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CORRESPONDENCE
Year : 2014  |  Volume : 10  |  Issue : 2  |  Page : 371-373

Aggressive angiomyxoma of greater omentum with pleural effusion in a young male


1 Department of Pulmonary Medicine, Burdwan Medical College and Hospital, Burdwan, India
2 Department of Pulmonary Medicine, NRS Medical College and Hospital, Shealdah, Kolkata, West Bengal, India
3 Department of General Surgery, NRS Medical College and Hospital, Shealdah, Kolkata, West Bengal, India

Date of Web Publication14-Jul-2014

Correspondence Address:
Kaushik Saha
Department of Pulmonary Medicine, First Lane, P. O. - Nimta, Kolkata - 700 049, West Bengal
India
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Source of Support: None, Conflict of Interest: None


DOI: 10.4103/0973-1482.136661

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 > Abstract 

Aggressive angiomyxoma is a rare, locally aggressive, myxoid mesenchymal neoplasm, preferentially arising in the pelvic and perineal regions of young adult females. It may also occur in males, in the inguinoscrotal area. Here we report a case of a young male, who presented with a firm, diffuse, nontender swelling in the abdomen and right-sided pleural effusion. Contrast-enhanced computed tomography (CT) of the abdomen showed the presence of a large, cystic mass, almost filling the entire abdominal cavity. On laparotomy, a huge mass, approximately 25 cm × 20 cm × 4 cm in size, arising from the greater omentum, with increased vascularity, and occupying the entire abdomen, was excised. Histopathological examination along with immunohistochemistry established the diagnosis of an aggressive angiomyxoma. Here, we report the case of an aggressive angiomyxoma, originating from the greater omentum, in a young male, associated with right-sided pleural effusion.

 > Abstract in Chinese 

1例年轻男性大网膜侵袭性血管肌瘤伴胸腔积液
摘要
侵袭性血管黏液瘤是一种罕见的局部侵袭性,黏液样间质肿瘤,好发于青年成年女性盆腔及会阴区。它也可能发生在男性阴囊区。本文报告一个年轻男性病例,他长了一个固定的,冗长的,无触痛的肿胀在腹部,并伴有右胸腔积液。CT显示腹部有一个巨大的,囊性肿块,几乎充满整个腹腔。剖腹探查发现一个约25厘米*20厘米*4厘米大小的肿块,,位于大网膜,血管分化良好,并占据整个腹腔,将其切除。组织病理学检查和免疫组化诊断为侵袭性血管黏液瘤。
关键词:侵袭性的,血管黏液瘤,大网膜,胸腔积液,年轻的男性


Keywords: Aggressive, angiomyxoma, greater omentum, pleural effusion, young male


How to cite this article:
Saha K, Sarkar S, Jash D, Chatterjee S, Saha AK. Aggressive angiomyxoma of greater omentum with pleural effusion in a young male. J Can Res Ther 2014;10:371-3

How to cite this URL:
Saha K, Sarkar S, Jash D, Chatterjee S, Saha AK. Aggressive angiomyxoma of greater omentum with pleural effusion in a young male. J Can Res Ther [serial online] 2014 [cited 2019 Nov 15];10:371-3. Available from: http://www.cancerjournal.net/text.asp?2014/10/2/371/136661


 > Introduction Top


Aggressive angiomyxoma is a type of soft tissue tumor, which constitutes a rare variety of benign neoplasm. It was first described in 1983, by Steeper. [1] It tends to occur predominantly in the pelvic and perineal regions of reproductive females. A few cases have been reported in males. The common site of location of the tumor is in the inguinal region, along the spermatic cord or scrotum, in males. Here, we report a rare case of aggressive angiomyxoma originating from the greater omentum, in a young male, presenting as an abdominal swelling.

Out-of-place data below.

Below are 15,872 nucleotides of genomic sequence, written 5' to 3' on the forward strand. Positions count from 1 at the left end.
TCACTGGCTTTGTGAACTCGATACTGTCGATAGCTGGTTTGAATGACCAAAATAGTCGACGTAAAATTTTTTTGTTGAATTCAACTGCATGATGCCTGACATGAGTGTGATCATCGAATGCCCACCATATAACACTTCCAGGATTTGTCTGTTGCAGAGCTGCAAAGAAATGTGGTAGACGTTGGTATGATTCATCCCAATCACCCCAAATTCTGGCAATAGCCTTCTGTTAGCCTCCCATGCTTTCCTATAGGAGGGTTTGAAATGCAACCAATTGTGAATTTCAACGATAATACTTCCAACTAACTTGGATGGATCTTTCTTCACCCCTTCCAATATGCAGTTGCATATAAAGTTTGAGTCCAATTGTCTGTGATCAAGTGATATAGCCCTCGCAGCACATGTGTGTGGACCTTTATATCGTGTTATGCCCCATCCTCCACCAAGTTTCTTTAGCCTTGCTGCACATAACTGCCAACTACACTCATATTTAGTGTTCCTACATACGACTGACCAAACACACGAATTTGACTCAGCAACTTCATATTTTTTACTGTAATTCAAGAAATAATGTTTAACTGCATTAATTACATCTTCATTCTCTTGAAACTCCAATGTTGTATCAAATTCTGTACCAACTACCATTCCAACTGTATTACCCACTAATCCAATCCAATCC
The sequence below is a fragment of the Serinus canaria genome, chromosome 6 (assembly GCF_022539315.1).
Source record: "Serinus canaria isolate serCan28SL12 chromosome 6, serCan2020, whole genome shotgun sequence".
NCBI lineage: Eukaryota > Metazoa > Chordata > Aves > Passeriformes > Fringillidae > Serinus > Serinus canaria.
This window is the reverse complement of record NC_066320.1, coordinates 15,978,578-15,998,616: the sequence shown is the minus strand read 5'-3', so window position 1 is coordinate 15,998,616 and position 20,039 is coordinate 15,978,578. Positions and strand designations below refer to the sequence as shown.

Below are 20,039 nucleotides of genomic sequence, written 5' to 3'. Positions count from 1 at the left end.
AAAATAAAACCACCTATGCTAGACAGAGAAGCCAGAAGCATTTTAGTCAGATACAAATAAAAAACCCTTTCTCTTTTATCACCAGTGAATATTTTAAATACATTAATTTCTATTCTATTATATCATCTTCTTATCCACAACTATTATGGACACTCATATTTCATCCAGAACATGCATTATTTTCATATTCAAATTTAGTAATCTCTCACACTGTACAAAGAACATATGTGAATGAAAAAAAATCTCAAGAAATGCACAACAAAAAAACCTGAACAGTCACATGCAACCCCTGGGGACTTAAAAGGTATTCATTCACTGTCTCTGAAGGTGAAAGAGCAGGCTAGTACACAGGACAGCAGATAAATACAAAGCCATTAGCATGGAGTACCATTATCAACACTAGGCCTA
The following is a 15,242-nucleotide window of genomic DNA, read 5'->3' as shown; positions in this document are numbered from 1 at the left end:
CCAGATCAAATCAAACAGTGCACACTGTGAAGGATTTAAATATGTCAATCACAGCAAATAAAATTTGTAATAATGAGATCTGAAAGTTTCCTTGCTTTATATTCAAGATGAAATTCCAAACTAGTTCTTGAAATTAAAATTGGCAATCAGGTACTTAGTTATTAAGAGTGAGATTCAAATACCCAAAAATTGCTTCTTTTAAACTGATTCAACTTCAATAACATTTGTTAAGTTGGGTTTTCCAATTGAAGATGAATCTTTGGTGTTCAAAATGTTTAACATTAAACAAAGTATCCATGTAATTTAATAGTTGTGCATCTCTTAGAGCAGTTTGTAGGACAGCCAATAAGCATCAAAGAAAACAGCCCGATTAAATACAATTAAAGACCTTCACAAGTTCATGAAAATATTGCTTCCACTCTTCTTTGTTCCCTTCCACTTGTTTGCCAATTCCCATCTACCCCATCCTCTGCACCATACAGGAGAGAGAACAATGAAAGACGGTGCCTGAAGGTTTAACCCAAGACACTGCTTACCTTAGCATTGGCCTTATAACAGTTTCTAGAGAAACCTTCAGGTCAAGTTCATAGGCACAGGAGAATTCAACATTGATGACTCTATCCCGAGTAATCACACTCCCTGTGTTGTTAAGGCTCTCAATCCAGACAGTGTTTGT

> Case report Top


A 17-year-old male was admitted with gradually increasing swelling of the abdomen for the last three months, with dry cough for the last one month. On clinical examination, there was a nontender, firm, diffuse swelling felt all over the abdomen. The respiratory system examination was suggestive of a right-sided pleural effusion. A large, predominantly cystic, space-occupying lesion was found on ultrasonography (USG) of the whole abdomen. Contrast-enhanced computed tomography (CT) of the abdomen showed the presence of a large, cystic mass, almost filling the entire abdominal cavity, including the pelvis [Figure 1]. The bowels were compressed and displaced by the mass. Mild ascites were also noted. Moderate right-sided pleural effusion was noted, along with underlying segmental atelectasis. Pleural fluid cytology was lymphocytic, exudative in nature, with an adenosine deaminase (ADA) level of 27.8. No malignant cell was detected on pleural fluid examination. CT-guided fine needle aspiration cytology (FNAC) of the abdominal mass showed a few mesothelial cells, blood elements, and amorphous material, with absence of malignant cells. The patient underwent laparotomy with complete excision of the mass. There was a presence of a huge mass, approximately 25 cm × 20 cm × 4 cm in size, with increased vascularity, occupying the entire abdomen, arising from the greater omentum, with omental fat loss in the residual areas, and mild adhesions to the proximal ileum and transverse colon. The wall of the mass was very friable, with clear fluid content inside the mass. The cut surface of the tumor had a grayish mucoid appearance. The histopathological examination showed that the tumor was composed of widely scattered spindle- and stellate-shaped cells, with an ill-defined cytoplasm, and variably sized, thin- and thick-walled vascular channels, lying in a myxoid stroma, rich in collagen fibers. The fibrous tissue was in the form of interlacing or parallel bands of collagen, with edema. No mitotic figure or lipoblast was found. The stroma was infiltrated by lymphocytes, plasma cells, and eosinophils [Figure 2]. Overall, the histopathological feature was suggestive of aggressive angiomyxoma. Immunohistochemistry was positive for vimentin and desmin, while it was negative for actin and myosin. Hence, a diagnosis of aggressive angiomyxoma was made.
Figure 1: Contrast-enhanced CT of the abdomen showing the presence of a large, cystic mass, almost filling the entire abdominal cavity including the pelvis